Credit cards are not one size fits all.

Luckily it’s not hard to choose the right card – if you know how you’re going to use it.

Broadly speaking credit cards fall into one of three types.
 

Low Fee Cards

  • Warning – this does not mean low interest rates. It usually refers to low annual fees.
  • These cards usually don’t have rewards programs.
  • Who are they good for? If you hardly use a credit card, but want one for emergencies or when it’s difficult to pay any other way, this is the card type for you.

 

Low Rate Cards

  • Likely to have a higher annual fee and no rewards program but charge lower interest rates.
  • Who are they good for? If you need to make purchases you can’t pay off right away, this is the card type for you.

 

Rewards Cards.

  • You will pay higher fees and higher interest rates but earn reward points toward purchases or travel.
  • You may also be entitled to free travel insurance and ‘concierge services’. The concierge service can be handy if you are especially time poor or traveling overseas where language is a difficulty. They can help with hotel and restaurant bookings, concert tickets even last minute flowers. Be warned though, you will probably be charged an extra fee for using the service.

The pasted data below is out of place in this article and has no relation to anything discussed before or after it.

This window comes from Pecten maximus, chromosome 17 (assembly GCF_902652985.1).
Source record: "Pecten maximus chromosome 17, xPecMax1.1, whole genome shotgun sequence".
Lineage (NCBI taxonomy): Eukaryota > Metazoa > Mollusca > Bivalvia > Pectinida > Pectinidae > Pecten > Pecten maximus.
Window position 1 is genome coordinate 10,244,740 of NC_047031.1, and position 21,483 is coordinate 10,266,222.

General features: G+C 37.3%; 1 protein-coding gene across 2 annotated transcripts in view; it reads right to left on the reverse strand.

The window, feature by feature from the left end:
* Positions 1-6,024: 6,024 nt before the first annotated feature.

• Who are they good for? If you want to make lots of purchases through your card – to help track expenses, or simply to accumulate points – but plan to pay off the total balance by the due date, this is the card type for you.

 

Two Cards?

Does it ever make sense to have two cards, even though you’ll pay two lots of annual fee? The answer is ‘yes’… sometimes. If you have a rewards card for your regular purchases but pay the full balance off every month, you can earn reward points and take advantage of the interest free period…

…but say you decide to take that holiday…

Let’s say you expect to rack up $3,000 and pay it off gradually over twelve months. This means you’ll be borrowing an average of $1,500 and at typical reward card rates of nearly 20% you’ll pay around $300 in interest, but if you use a low rate card at say 14%, you’ll only pay $210 in interest.In this case the $90 difference is probably more than the annual fee for the low rate card. …And you get to keep your interest free period on your reward card – which you loose if you don’t pay off the full balance every month.

“UP TO 55 DAYS INTEREST FREE!” – reading the fine print

Actually the fine print says 25 days from your statement date…

  • so its 55 days only for what you buy the day after the statement date
  • better to think of is as “at least 25 days interest free”
  • and be warned… 
if you don’t pay the full balance by the due date you lose your interest-free period for all purchases.

 

What are your thoughts?

Do you have the right card? Did we leave anything out? Is there anything else you’d like to know about credit cards?

Join the conversation — leave a comment below and let us know what you’re thoughts are.